Jean Chatzky’s Simple Money Rules: Tax Time

Ed Note: We’re honored to have Jean Chatzky, personal finance expert, author and TV personality, as a guest contributor on Block Talk. Her new book Money Rules: The Simple Path to Lifelong Security is now available at

Tax time is a little like the back to school season or the New Year. It’s a perfect time to take an overarching look at your finances, perhaps do a little re-organizing, and get off to a fresh – and better – start. It’s also a great time to adopt a new habit or two. That’s one of the reasons I decided to launch my new book, Money Rules: The Simple Path To Lifelong Security at the height of tax season. I know you’re thinking about your money right now. And I know you’re wishing your financial picture looked a little brighter. Taking on a few of the suggestions in this slim little volume can help. Here are two to get you started.

1. Money Rule: Save Before You Spend

I’ll bet many of you are thinking that one day, very soon, your tax refund will land in your checking account (or if you went the pencil and paper route to filing, arrive in the mail.) And you may have big plans for that moolah. Let me intercede. Before you spend every last one of those dollars – and if you’re average, you’ll be getting close to 3,000 of them – sock a good chunk of them into savings. If you can get yourself into a habit of saving a certain percentage of your take before you spend, every time you get paid and every time you get a windfall, then you will automatically be living below your means (another one of my Money Rules, by the way). You will never run out of money. Because you will always have funds put away for emergencies and for long term goals. So, how much do you need to save? At least 10 percent, if you’re coming to the saving party in your 20s or early 30s. If you aren’t arriving until you’re older than that, aim for 15 percent instead.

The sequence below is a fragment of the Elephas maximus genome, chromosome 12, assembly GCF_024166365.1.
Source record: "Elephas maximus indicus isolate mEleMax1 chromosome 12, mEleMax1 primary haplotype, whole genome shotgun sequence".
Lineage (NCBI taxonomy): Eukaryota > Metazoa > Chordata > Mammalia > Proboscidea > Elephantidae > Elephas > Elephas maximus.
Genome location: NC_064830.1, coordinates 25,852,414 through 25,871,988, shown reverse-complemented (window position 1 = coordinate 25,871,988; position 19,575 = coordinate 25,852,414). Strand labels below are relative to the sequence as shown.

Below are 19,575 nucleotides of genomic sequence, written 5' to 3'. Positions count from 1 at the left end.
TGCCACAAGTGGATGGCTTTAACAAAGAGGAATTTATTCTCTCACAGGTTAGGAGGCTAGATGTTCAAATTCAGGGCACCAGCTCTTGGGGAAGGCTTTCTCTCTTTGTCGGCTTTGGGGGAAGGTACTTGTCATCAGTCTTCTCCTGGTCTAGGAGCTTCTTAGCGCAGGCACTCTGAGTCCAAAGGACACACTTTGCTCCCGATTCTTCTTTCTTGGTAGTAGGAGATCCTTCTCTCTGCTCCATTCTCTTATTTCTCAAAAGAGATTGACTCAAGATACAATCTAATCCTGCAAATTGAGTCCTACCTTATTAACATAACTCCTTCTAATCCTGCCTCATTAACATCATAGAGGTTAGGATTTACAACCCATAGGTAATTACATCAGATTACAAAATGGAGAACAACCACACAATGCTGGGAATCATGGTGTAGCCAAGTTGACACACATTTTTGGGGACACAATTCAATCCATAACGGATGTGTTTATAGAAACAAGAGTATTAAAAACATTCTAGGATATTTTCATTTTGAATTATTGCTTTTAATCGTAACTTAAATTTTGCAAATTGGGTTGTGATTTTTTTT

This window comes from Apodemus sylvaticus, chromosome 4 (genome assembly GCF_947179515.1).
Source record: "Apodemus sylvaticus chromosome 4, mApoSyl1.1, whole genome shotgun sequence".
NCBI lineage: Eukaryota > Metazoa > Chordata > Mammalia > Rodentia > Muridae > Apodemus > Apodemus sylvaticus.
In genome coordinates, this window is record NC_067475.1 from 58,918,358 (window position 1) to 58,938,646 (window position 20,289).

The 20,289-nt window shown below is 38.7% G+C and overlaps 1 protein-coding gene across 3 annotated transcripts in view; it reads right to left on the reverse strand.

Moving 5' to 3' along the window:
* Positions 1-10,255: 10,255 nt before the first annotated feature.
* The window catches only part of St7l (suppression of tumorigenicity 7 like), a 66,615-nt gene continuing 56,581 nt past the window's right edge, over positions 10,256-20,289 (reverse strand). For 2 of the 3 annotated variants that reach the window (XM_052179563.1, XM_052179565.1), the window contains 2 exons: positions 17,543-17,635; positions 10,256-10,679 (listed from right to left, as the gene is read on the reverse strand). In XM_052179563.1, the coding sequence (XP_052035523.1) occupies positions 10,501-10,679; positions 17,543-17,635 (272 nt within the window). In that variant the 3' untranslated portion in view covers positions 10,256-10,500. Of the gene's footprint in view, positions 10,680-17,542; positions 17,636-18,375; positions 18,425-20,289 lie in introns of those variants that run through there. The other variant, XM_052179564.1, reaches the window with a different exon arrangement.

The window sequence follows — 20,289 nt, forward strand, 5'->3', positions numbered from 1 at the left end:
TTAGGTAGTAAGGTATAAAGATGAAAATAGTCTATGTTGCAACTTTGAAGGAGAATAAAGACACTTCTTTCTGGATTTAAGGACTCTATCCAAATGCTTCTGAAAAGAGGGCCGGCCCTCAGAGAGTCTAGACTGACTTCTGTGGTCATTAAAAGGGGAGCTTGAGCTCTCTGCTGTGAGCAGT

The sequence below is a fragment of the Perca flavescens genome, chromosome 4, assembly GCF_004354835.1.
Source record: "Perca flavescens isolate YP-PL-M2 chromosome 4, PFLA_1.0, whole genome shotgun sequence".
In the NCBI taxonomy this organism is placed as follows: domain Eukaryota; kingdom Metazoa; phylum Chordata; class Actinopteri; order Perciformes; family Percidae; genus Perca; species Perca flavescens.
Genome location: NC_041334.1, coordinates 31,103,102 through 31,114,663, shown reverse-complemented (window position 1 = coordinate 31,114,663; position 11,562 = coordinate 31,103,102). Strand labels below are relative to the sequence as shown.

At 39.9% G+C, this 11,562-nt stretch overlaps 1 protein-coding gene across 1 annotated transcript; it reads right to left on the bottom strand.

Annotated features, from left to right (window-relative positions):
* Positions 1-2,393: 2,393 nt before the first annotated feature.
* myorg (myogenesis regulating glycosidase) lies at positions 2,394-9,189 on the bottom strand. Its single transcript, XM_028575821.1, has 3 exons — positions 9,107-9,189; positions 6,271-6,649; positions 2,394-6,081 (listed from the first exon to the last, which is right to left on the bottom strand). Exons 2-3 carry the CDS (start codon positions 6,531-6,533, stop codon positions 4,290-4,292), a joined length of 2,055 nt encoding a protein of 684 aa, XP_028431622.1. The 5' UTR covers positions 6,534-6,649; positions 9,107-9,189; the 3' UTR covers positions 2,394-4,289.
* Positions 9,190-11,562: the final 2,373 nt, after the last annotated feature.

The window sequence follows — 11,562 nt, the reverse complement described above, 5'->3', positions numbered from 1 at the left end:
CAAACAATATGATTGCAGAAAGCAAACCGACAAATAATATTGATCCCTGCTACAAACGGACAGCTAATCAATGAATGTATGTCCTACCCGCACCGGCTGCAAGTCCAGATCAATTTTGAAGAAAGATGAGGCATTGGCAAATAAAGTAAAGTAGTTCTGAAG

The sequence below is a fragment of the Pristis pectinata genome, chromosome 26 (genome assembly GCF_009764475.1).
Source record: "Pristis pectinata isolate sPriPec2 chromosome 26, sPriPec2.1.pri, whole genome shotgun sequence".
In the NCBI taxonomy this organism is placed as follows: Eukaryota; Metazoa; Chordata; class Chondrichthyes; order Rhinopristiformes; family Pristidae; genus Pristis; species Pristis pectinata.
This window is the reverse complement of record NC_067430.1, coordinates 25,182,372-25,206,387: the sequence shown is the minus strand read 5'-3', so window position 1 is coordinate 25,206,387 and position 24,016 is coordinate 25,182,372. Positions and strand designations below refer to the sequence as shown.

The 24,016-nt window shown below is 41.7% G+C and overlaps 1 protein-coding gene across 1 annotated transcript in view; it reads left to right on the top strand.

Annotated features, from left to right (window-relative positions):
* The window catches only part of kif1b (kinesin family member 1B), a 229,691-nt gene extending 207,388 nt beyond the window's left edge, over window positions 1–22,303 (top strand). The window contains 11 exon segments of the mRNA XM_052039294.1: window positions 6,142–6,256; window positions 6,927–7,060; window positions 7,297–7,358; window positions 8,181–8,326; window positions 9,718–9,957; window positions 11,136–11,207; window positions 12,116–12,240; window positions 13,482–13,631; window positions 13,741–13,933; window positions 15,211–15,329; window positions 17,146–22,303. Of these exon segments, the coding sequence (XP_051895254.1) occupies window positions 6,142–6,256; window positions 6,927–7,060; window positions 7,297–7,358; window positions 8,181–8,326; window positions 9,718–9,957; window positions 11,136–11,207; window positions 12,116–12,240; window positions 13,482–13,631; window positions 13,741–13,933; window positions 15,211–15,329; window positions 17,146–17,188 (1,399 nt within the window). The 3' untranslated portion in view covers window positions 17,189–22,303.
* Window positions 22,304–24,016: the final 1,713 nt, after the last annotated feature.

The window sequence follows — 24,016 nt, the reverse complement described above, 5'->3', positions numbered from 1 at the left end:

2. Money Rule: If It’s Good For The Planet It’s Usually Good For Your Wallet

Think smaller cars, programmable thermostats, fluorescent lightbulbs… the list goes on. And don’t forget that there are some pretty significant tax benefits that may come along for the ride. If you made energy related improvements to your home in 2011 – including adding insulation, energy-efficient exterior windows and doors, and certain roofs – you should remember you can claim up to 10% of the cost of those improvements up to $500. This $500 limitation is a lifetime maximum limit. So if you’ve claimed at least $500 in a prior year, then you’re not eligible for any credit in 2011. And you have until the end of 2016 to claim a tax credit equal to 30% of the cost of renewable energy systems that you install in your principal or second home. These include solar water heating and/or solar electric power systems, small wind turbines, and geothermal heat pumps.

The Money Rules are simple. But they’re effective. Putting them into action now can help you make the most of tax time – building better habits for a positive impact not just this year, but well into the future.

Jean Chatzky is a leading personal finance expert, award-winning journalist, best-selling author, finance editor for the TODAY Show, and host of Cash Call on RLTV. Her new book MONEY RULES: The Simple Path to Lifelong Security is available now at For more great money tips and rules follow Jean on Twitter @JeanChatzky or visit her on Facebook at

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